The least complicated intervention is the best. We start by tying plant tape around the mid-section of the plant and tightening it before we tie it off so all branches are supported, and oriented vertically.

This necessarily compresses some branches and buds close together, so examine the plant and cut away leaves and separate branches and buds to ensure air flow.

If one tie doesn’t work, we put one or two more up and down the height of the plant, girdling it in support, like a tomato cage done with plant tape.

We usually don’t need to use stakes, trellises or other supports, even for the fattest buds.

Trimming away large top and interior fan leaves increases light and air movement penetration deeper into the canopy, but remove as few leaves as possible, and never more than 5-10% of total leaves at any one trimming, and not more than once a week. It’s best to remove only leaves that show that their nutrients have been used up and they’re already dying.

Healthy leaves (including the largest leaves) are photosynthesis factories and nutrients storehouses for your bloom phase cannabis plants. If you remove more than a few leaves a week, you weaken your plants, causing them stress that can lead to hermies and loss of harvest weight and potency.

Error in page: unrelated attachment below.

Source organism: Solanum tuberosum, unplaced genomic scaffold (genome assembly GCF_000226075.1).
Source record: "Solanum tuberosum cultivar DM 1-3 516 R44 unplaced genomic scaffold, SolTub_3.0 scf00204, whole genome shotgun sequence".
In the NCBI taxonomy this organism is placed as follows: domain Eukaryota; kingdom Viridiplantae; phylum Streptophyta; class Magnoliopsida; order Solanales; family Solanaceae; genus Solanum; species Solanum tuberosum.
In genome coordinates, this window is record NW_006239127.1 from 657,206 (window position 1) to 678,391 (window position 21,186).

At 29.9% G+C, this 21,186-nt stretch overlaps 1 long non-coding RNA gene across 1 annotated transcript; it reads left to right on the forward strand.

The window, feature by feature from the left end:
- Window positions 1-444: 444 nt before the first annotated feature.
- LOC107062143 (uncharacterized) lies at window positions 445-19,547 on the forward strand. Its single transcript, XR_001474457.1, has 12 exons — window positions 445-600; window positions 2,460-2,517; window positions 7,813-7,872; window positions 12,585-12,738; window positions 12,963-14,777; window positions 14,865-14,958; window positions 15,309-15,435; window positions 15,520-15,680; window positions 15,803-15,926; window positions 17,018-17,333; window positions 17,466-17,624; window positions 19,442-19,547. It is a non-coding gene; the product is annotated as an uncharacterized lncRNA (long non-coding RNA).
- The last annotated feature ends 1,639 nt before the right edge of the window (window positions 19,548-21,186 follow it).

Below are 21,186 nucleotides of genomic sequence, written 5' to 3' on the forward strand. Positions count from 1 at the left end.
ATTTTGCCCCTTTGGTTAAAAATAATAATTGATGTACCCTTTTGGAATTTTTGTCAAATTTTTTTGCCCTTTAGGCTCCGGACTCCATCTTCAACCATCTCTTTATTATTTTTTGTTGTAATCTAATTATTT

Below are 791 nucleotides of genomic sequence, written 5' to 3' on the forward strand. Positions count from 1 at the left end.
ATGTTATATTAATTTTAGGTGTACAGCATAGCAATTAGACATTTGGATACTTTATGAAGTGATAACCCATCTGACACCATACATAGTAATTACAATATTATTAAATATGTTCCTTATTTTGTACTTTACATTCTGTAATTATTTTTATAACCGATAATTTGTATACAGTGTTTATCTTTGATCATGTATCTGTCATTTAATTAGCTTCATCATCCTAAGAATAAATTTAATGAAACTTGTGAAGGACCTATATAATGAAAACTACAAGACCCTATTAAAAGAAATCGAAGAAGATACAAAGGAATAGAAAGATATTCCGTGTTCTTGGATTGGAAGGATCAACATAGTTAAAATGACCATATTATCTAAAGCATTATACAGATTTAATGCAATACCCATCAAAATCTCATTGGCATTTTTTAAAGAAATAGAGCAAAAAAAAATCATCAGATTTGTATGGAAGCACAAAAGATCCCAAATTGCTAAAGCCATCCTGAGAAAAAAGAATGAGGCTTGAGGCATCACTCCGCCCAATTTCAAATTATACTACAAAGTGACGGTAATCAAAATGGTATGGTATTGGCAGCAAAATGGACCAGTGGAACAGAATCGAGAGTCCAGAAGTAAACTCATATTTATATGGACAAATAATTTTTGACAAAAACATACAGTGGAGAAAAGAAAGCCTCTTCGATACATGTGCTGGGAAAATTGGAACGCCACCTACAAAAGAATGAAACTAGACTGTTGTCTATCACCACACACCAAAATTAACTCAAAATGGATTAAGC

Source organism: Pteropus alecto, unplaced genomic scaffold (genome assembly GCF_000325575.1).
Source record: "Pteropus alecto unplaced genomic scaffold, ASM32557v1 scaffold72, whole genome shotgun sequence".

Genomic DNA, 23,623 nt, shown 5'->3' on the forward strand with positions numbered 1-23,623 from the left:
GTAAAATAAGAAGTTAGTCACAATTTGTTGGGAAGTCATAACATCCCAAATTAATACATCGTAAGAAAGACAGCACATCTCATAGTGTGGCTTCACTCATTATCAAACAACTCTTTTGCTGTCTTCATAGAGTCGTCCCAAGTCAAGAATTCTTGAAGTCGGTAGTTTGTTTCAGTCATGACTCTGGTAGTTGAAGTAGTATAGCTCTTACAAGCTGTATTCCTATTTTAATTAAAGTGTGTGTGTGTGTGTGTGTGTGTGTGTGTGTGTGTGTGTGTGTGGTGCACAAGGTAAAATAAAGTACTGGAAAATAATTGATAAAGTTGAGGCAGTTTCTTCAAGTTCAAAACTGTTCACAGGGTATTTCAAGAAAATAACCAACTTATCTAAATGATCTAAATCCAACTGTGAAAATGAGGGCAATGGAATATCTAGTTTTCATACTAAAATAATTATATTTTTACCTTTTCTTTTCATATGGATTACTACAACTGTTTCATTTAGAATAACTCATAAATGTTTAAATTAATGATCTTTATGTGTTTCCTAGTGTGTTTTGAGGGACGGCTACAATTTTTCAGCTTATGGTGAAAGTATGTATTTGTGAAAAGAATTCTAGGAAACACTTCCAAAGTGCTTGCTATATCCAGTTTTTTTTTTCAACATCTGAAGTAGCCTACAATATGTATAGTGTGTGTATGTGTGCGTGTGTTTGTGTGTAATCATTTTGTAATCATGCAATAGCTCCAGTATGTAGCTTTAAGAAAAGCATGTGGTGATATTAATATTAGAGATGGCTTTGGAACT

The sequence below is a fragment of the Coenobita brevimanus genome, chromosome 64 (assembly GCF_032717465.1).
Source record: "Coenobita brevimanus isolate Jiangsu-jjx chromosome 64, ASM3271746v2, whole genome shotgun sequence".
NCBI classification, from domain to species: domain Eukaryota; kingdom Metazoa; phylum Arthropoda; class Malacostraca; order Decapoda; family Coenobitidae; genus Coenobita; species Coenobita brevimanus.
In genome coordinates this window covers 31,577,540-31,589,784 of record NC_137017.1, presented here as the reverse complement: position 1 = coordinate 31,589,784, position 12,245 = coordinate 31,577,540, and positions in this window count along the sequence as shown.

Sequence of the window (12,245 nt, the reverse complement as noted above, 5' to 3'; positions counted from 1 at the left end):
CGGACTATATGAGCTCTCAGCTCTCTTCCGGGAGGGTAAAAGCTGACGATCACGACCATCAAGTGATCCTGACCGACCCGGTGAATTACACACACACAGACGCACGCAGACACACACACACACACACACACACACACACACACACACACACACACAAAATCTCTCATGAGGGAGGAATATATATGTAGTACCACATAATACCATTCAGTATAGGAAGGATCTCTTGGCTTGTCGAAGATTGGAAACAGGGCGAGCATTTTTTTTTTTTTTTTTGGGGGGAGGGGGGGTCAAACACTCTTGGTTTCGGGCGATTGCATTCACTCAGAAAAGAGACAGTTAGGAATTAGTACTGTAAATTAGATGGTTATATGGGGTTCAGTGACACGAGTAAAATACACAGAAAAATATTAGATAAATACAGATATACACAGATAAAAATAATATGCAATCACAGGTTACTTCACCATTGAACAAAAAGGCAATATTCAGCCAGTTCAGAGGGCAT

Monitor Marijuana Resin Glands

Bloom phase duration predictions provided by marijuana breeders are mere estimates and can be harmfully unreliable and inaccurate.

The best way to know when to harvest is by using powerful magnification to examine your plants’ resin glands.

Healthy, peak resin glands consist of a crystal-clear round globe on top of a stalk. In the last weeks of bloom phase for many marijuana strains, the resin glands turn cloudy and/or amber, indicating ripening.

Most growers harvest when more than 25% of their resin glands have gone from clear to not clear, but this tactic can misfire, because some strains naturally have cloudy or amber resin heads from very early in bloom phase.

A more reliable indicator, to use in conjunction with resin gland color and clarity, is whether resin glands are intact, vertical, firm, and structurally sound. When your marijuana plants are ready for harvest, 20% or more of your resin glands will have cloudy or amber heads, and stalks and/or heads will be falling apart.

Incremental harvesting gives you more nuance when it comes to precise harvest timing, regardless of resin gland condition.

Molasses for Marijuana

Contrary to what some fertilizer manufacturers say, adding sugars to your root zone doesn’t guarantee your buds will taste like sugar. Sugar isn’t absorbed by roots and transferred to buds.